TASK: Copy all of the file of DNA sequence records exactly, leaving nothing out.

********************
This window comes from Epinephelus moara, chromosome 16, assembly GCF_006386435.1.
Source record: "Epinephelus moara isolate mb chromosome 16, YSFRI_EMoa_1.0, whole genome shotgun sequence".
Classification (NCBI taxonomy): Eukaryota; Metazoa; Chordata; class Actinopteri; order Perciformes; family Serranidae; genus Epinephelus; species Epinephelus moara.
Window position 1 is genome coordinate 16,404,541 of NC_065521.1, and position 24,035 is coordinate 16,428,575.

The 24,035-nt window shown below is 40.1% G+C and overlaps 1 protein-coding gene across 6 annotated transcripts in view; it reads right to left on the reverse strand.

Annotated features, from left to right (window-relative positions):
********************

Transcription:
This window comes from Epinephelus moara, chromosome 16, assembly GCF_006386435.1.
Source record: "Epinephelus moara isolate mb chromosome 16, YSFRI_EMoa_1.0, whole genome shotgun sequence".
Classification (NCBI taxonomy): Eukaryota; Metazoa; Chordata; class Actinopteri; order Perciformes; family Serranidae; genus Epinephelus; species Epinephelus moara.
Window position 1 is genome coordinate 16,404,541 of NC_065521.1, and position 24,035 is coordinate 16,428,575.

The 24,035-nt window shown below is 40.1% G+C and overlaps 1 protein-coding gene across 6 annotated transcripts in view; it reads right to left on the reverse strand.

Annotated features, from left to right (window-relative positions):